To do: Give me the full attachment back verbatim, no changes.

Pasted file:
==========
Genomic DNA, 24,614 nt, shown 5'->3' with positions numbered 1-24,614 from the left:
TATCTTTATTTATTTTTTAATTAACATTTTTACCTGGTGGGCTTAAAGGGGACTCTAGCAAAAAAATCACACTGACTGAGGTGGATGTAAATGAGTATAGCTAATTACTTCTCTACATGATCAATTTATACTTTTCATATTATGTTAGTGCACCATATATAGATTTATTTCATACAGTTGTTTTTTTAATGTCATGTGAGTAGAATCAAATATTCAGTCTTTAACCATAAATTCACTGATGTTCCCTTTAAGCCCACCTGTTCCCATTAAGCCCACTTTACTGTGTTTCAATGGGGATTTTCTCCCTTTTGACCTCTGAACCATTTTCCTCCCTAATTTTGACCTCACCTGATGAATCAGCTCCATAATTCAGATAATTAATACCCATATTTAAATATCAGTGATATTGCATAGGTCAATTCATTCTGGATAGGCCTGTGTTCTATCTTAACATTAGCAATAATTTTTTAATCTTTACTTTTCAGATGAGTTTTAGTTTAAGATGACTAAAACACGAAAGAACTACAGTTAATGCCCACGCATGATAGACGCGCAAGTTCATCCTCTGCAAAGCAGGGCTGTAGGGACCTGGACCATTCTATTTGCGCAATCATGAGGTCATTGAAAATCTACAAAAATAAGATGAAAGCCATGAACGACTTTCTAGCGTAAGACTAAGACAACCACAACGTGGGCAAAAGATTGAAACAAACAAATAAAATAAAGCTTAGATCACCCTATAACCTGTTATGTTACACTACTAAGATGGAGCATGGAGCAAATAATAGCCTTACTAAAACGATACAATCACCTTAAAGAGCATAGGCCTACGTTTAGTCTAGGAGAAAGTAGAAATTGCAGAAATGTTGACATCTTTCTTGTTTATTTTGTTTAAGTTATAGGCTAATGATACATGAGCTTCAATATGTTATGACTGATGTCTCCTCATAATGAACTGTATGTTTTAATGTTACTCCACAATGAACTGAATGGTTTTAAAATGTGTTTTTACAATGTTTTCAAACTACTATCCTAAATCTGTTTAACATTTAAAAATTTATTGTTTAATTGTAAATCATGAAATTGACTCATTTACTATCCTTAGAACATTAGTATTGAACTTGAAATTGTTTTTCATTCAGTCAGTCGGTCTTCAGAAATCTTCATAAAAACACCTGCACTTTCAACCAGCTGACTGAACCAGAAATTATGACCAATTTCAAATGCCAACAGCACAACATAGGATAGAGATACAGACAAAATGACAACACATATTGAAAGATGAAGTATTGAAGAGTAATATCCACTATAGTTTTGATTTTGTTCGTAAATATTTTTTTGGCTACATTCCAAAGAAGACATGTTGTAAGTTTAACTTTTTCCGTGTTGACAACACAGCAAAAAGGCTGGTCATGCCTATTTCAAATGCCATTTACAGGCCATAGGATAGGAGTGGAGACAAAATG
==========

Genomic DNA, 24,614 nt, shown 5'->3' with positions numbered 1-24,614 from the left:
TATCTTTATTTATTTTTTAATTAACATTTTTACCTGGTGGGCTTAAAGGGGACTCTAGCAAAAAAATCACACTGACTGAGGTGGATGTAAATGAGTATAGCTAATTACTTCTCTACATGATCAATTTATACTTTTCATATTATGTTAGTGCACCATATATAGATTTATTTCATACAGTTGTTTTTTTAATGTCATGTGAGTAGAATCAAATATTCAGTCTTTAACCATAAATTCACTGATGTTCCCTTTAAGCCCACCTGTTCCCATTAAGCCCACTTTACTGTGTTTCAATGGGGATTTTCTCCCTTTTGACCTCTGAACCATTTTCCTCCCTAATTTTGACCTCACCTGATGAATCAGCTCCATAATTCAGATAATTAATACCCATATTTAAATATCAGTGATATTGCATAGGTCAATTCATTCTGGATAGGCCTGTGTTCTATCTTAACATTAGCAATAATTTTTTAATCTTTACTTTTCAGATGAGTTTTAGTTTAAGATGACTAAAACACGAAAGAACTACAGTTAATGCCCACGCATGATAGACGCGCAAGTTCATCCTCTGCAAAGCAGGGCTGTAGGGACCTGGACCATTCTATTTGCGCAATCATGAGGTCATTGAAAATCTACAAAAATAAGATGAAAGCCATGAACGACTTTCTAGCGTAAGACTAAGACAACCACAACGTGGGCAAAAGATTGAAACAAACAAATAAAATAAAGCTTAGATCACCCTATAACCTGTTATGTTACACTACTAAGATGGAGCATGGAGCAAATAATAGCCTTACTAAAACGATACAATCACCTTAAAGAGCATAGGCCTACGTTTAGTCTAGGAGAAAGTAGAAATTGCAGAAATGTTGACATCTTTCTTGTTTATTTTGTTTAAGTTATAGGCTAATGATACATGAGCTTCAATATGTTATGACTGATGTCTCCTCATAATGAACTGTATGTTTTAATGTTACTCCACAATGAACTGAATGGTTTTAAAATGTGTTTTTACAATGTTTTCAAACTACTATCCTAAATCTGTTTAACATTTAAAAATTTATTGTTTAATTGTAAATCATGAAATTGACTCATTTACTATCCTTAGAACATTAGTATTGAACTTGAAATTGTTTTTCATTCAGTCAGTCGGTCTTCAGAAATCTTCATAAAAACACCTGCACTTTCAACCAGCTGACTGAACCAGAAATTATGACCAATTTCAAATGCCAACAGCACAACATAGGATAGAGATACAGACAAAATGACAACACATATTGAAAGATGAAGTATTGAAGAGTAATATCCACTATAGTTTTGATTTTGTTCGTAAATATTTTTTTGGCTACATTCCAAAGAAGACATGTTGTAAGTTTAACTTTTTCCGTGTTGACAACACAGCAAAAAGGCTGGTCATGCCTATTTCAAATGCCATTTACAGGCCATAGGATAGGAGTGGAGACAAAATG